Stenholm was the representative for Texas’s 17th congressional district and was a Democrat. He served from 1979 to 2004.
Stenholm is shown as a purple triangle ▲ in our ideology-leadership chart below. Each dot was a member of the House of Representatives in 2004 positioned according to our ideology score (left to right) and our leadership score (leaders are toward the top).
The chart is based on the bills Stenholm sponsored and cosponsored from Jan 6, 1999 to Dec 7, 2004. See full analysis methodology.
Stenholm was the primary sponsor of 5 bills that were enacted:
- H.R. 856 (108th): To authorize the Secretary of the Interior to revise a repayment contract with the Tom Green County Water Control and Improvement District No. 1, San Angelo project, ...
- H.R. 2366 (105th): Census of Agriculture Act of 1997
- H.R. 810 (103rd): For the relief of Elizabeth M. Hill.
- H.R. 5318 (100th): Egg Research and Consumer Information Act Amendments of 1988
- H.R. 3457 (100th): Poultry Producers Financial Protection Act of 1987
Does 5 not sound like a lot? Very few bills are ever enacted — most legislators sponsor only a handful that are signed into law. But there are other legislative activities that we don’t track that are also important, including offering amendments, committee work and oversight of the other branches, and constituent services.
We consider a bill enacted if one of the following is true: a) it is enacted itself, b) it has a companion bill in the other chamber (as identified by Congress) which was enacted, or c) if at least about half of its provisions were incorporated into bills that were enacted (as determined by an automated text analysis, applicable beginning with bills in the 110th Congress).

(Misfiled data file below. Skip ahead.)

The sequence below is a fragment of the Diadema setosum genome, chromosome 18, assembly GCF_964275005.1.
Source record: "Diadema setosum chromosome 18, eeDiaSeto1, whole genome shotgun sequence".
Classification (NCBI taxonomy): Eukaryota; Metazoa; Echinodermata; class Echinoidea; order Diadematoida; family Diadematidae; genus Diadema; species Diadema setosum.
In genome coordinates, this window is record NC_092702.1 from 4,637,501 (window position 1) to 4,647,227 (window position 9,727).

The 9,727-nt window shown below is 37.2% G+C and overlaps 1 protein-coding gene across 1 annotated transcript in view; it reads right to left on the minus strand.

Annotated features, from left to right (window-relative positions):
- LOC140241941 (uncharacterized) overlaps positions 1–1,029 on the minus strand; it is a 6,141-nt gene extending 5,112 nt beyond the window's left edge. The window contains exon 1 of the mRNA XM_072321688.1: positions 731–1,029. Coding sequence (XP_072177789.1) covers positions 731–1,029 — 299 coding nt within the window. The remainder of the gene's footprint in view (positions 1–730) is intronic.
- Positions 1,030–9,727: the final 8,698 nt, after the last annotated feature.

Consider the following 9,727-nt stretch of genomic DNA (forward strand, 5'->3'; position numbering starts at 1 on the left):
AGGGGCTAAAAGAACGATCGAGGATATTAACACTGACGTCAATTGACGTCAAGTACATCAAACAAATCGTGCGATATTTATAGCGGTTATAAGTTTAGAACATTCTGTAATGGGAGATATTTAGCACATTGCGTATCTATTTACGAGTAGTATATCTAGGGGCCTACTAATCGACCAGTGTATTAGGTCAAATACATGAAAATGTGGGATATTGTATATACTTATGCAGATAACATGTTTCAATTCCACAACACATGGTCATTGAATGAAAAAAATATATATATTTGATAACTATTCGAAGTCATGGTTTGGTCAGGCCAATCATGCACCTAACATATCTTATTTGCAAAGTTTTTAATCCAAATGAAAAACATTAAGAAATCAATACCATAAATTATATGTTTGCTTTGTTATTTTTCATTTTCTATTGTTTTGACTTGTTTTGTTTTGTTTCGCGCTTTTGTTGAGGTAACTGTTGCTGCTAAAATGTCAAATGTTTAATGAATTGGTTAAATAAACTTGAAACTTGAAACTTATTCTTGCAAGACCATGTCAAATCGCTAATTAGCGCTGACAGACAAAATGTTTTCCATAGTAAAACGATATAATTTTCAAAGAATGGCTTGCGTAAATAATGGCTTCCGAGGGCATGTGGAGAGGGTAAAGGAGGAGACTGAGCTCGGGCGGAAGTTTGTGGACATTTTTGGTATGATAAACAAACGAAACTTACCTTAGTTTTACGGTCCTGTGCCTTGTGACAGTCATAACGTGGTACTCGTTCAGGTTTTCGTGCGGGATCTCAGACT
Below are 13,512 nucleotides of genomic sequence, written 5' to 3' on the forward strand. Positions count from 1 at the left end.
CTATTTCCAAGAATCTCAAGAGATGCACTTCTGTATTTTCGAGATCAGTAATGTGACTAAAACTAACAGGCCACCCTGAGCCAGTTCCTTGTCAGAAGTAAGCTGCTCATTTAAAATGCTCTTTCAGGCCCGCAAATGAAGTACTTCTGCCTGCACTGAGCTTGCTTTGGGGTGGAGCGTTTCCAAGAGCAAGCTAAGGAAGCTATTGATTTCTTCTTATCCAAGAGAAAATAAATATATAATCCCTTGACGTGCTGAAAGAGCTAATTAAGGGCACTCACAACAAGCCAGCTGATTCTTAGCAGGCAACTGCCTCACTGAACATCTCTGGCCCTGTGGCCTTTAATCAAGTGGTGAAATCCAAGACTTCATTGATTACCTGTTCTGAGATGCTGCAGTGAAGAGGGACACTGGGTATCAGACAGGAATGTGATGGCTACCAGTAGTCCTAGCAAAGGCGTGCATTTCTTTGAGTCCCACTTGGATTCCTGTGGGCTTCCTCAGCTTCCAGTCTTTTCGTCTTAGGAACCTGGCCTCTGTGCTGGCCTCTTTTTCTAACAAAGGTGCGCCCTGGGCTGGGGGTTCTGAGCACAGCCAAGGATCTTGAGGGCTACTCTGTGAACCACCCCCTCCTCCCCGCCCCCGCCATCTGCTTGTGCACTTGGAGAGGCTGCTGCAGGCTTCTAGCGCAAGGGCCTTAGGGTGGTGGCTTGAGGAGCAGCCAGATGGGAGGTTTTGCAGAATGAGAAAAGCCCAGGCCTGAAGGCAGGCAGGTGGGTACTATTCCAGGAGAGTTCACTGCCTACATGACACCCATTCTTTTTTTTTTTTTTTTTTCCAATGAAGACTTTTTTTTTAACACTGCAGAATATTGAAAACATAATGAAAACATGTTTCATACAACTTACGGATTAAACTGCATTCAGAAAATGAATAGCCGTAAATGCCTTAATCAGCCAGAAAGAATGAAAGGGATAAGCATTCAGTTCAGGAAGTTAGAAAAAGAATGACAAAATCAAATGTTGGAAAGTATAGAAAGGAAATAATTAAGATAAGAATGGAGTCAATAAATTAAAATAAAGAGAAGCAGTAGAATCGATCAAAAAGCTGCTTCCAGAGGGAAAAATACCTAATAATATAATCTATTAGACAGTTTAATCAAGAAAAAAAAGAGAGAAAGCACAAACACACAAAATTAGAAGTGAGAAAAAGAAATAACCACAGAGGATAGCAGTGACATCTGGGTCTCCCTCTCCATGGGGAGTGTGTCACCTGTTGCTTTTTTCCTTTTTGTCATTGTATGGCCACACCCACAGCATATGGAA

Stenholm sponsored bills primarily in these issue areas:
Economics and Public Finance (21%) Government Operations and Politics (21%) Law (15%) Commerce (12%) Water Resources Development (9%) Agriculture and Food (9%) Finance and Financial Sector (9%) Social Welfare (6%)
Some of Stenholm’s most recently sponsored bills include...
- H.Con.Res. 517 (108th): Recognizing the continuing legacy of the Buffalo Soldiers and expressing the sense ...
- H.R. 5203 (108th): Emergency Agricultural Disaster Assistance Act of 2004
- H.R. 5196 (108th): To designate the facility of the United States Postal Service located at ...
- H.R. 4997 (108th): Fiscally Responsible Family Tax Relief Act of 2004
- H.R. 4465 (108th): To amend the Higher Education Act of 1965 to extend loan forgiveness ...
- H.J.Res. 66 (108th): Proposing an amendment to the Constitution of the United States to provide ...
- H.R. 856 (108th): To authorize the Secretary of the Interior to revise a repayment contract ...
From Jan 1979 to Dec 2004, Stenholm missed 315 of 13,739 roll call votes, which is 2.3%. This is on par with the median of 2.9% among the lifetime records of representatives serving in Dec 2004. The chart below reports missed votes over time.
We don’t track why legislators miss votes, but it’s often due to medical absenses and major life events.
|Time Period||Votes Eligible||Missed Votes||Percent||Percentile|
The information on this page is originally sourced from a variety of materials, including:
- unitedstates/congress-legislators, a community project gathering congressional information
- The House and Senate websites, for committee membership and voting records
- United States Congressional Roll Call Voting Records, 1789-1990 by Howard L. Rosenthal and Keith T. Poole.
- Martis’s “The Historical Atlas of Political Parties in the United States Congress”, via Keith Poole’s roll call votes data set, for political party affiliation for Members of Congress from 1789 through about year 2000
- Congressional Pictorial Directory for the photo
- GovInfo.gov, for sponsored bills